Post-War Brest

The Citadel of the Brest Fortress, Spring — Summer, 1945. The deserted, rough silence. Windows embrasures of the ruined military barracks look at visitors. It seemed that these ruins were guarding the peace of those who had been taken by the war. The bullet and shell-riddled Three-Arched Gate were still there. They were the landmark of the obstinacy of the Fortress defenders. The burnt-down White Palace was still soaring. But the military barracks from the Three-Arched Gates to the Brigit Gates were gone. Soon the Three-Arched Gates and the White Palace also vanished. In February 1946, they did not exist. An eye-witness of those events, a Soviet army officer, driving us, schoolchildren, to the Fortress to a sponsor concert in honour of the Soviet Army Day narrated that the bricks from the demolished White Palace had been used for the repairs of military barracks where the Red Army soldiers had been stationed. In his words, the Three-Arched Gates were pulled down because they impeded the movement of military vehicles.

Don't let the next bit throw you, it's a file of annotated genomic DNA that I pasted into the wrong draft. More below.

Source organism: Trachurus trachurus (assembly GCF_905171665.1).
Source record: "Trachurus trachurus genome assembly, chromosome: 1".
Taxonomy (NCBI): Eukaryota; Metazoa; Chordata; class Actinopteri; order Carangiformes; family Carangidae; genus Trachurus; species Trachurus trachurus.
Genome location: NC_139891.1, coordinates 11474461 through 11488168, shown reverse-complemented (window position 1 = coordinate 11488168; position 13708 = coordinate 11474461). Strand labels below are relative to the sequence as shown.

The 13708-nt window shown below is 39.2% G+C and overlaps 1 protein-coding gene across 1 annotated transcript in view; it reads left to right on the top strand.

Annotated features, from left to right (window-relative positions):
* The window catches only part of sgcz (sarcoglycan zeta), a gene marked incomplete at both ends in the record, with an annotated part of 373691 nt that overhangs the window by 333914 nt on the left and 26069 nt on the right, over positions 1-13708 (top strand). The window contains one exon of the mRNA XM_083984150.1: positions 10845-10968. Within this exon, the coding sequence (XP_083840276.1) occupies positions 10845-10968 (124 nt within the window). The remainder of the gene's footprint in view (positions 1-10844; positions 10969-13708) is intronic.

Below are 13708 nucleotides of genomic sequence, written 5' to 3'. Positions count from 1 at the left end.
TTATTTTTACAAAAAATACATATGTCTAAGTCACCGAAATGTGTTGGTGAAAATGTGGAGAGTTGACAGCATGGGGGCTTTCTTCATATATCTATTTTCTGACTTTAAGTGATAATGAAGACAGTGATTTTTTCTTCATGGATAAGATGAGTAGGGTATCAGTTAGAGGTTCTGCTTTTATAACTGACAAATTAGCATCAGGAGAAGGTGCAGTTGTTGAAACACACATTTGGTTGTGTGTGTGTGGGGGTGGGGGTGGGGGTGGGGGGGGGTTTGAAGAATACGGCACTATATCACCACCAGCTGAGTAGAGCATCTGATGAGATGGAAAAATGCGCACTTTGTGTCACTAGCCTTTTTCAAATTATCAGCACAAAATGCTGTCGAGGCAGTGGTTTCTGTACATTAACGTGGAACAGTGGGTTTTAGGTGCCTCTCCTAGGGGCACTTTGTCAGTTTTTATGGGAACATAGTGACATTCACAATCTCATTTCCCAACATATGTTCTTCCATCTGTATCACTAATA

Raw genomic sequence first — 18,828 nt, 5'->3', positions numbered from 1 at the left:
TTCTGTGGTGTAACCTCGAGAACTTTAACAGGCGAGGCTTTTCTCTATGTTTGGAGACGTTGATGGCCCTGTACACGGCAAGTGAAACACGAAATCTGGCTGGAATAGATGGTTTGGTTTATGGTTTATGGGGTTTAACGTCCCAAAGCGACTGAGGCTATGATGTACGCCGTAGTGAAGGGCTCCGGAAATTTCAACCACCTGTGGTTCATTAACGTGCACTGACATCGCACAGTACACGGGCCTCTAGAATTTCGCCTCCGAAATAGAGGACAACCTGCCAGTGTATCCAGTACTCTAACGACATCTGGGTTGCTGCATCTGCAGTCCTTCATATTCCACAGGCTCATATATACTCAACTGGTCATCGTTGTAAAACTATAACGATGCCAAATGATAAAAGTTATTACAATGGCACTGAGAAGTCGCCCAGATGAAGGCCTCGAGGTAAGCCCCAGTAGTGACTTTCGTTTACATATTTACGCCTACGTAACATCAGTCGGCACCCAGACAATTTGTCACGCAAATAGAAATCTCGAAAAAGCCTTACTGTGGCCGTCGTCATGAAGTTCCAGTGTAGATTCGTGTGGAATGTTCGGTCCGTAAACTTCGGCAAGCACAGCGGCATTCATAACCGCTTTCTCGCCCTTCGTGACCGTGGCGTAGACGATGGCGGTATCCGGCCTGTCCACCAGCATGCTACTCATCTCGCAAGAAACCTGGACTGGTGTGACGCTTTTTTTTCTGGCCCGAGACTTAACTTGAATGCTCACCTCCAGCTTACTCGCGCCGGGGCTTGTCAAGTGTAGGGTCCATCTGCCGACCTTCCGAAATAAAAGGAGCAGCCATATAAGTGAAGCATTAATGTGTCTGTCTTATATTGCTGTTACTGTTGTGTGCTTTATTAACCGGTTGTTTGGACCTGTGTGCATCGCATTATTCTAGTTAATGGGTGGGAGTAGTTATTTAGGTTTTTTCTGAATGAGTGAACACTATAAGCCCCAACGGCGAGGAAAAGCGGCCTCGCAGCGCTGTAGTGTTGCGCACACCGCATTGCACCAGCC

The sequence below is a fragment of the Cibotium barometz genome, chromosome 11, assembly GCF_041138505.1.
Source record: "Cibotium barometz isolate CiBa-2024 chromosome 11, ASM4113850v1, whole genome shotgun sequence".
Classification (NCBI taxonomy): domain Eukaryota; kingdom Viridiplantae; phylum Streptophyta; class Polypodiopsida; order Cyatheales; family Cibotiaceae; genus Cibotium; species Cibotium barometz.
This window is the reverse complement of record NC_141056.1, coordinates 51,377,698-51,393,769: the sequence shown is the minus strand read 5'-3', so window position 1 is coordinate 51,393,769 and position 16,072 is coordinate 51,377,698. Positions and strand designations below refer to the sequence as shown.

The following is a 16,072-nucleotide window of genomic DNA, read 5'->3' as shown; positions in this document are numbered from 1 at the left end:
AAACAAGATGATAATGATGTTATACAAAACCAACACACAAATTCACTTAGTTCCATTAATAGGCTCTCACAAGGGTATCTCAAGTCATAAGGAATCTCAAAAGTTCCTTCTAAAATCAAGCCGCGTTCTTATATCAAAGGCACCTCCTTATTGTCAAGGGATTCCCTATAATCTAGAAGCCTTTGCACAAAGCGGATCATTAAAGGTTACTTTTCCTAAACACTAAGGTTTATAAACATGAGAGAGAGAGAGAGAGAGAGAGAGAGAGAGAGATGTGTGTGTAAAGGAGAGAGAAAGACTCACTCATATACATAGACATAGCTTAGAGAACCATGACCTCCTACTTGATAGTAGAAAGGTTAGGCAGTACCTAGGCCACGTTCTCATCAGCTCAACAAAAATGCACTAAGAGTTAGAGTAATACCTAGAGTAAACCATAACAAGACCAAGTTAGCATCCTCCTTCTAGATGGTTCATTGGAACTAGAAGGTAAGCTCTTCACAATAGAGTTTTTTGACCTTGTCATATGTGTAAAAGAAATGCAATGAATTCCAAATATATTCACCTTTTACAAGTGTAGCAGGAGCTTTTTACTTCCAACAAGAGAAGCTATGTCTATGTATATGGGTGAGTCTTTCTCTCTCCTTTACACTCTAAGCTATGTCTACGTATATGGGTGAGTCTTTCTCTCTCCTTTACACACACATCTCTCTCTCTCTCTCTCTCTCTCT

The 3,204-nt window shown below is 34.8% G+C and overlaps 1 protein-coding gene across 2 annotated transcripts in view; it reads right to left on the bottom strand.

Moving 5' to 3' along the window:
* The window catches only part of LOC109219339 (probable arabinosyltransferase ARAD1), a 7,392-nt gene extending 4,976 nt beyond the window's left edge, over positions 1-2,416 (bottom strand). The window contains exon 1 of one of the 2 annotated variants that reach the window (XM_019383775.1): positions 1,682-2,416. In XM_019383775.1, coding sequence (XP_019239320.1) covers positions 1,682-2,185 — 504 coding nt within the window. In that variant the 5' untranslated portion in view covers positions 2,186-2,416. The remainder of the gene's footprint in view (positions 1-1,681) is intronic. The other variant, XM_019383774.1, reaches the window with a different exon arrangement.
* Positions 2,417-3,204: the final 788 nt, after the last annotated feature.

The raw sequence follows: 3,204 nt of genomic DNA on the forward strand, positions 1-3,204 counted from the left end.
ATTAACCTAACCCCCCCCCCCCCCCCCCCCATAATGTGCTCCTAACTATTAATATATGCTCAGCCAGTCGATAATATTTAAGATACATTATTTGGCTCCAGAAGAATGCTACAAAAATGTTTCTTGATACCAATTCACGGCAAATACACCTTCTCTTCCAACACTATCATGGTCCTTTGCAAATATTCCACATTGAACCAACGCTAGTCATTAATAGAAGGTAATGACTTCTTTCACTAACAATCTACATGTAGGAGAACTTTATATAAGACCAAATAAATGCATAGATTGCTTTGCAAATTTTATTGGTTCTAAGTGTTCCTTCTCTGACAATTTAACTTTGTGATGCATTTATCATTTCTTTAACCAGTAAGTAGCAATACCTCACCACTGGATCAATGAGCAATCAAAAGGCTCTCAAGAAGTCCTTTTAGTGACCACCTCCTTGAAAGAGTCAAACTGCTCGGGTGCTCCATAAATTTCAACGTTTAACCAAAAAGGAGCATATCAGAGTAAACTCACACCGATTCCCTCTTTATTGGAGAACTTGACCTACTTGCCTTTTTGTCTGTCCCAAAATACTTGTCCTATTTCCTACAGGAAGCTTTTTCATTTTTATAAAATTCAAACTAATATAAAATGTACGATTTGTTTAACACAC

.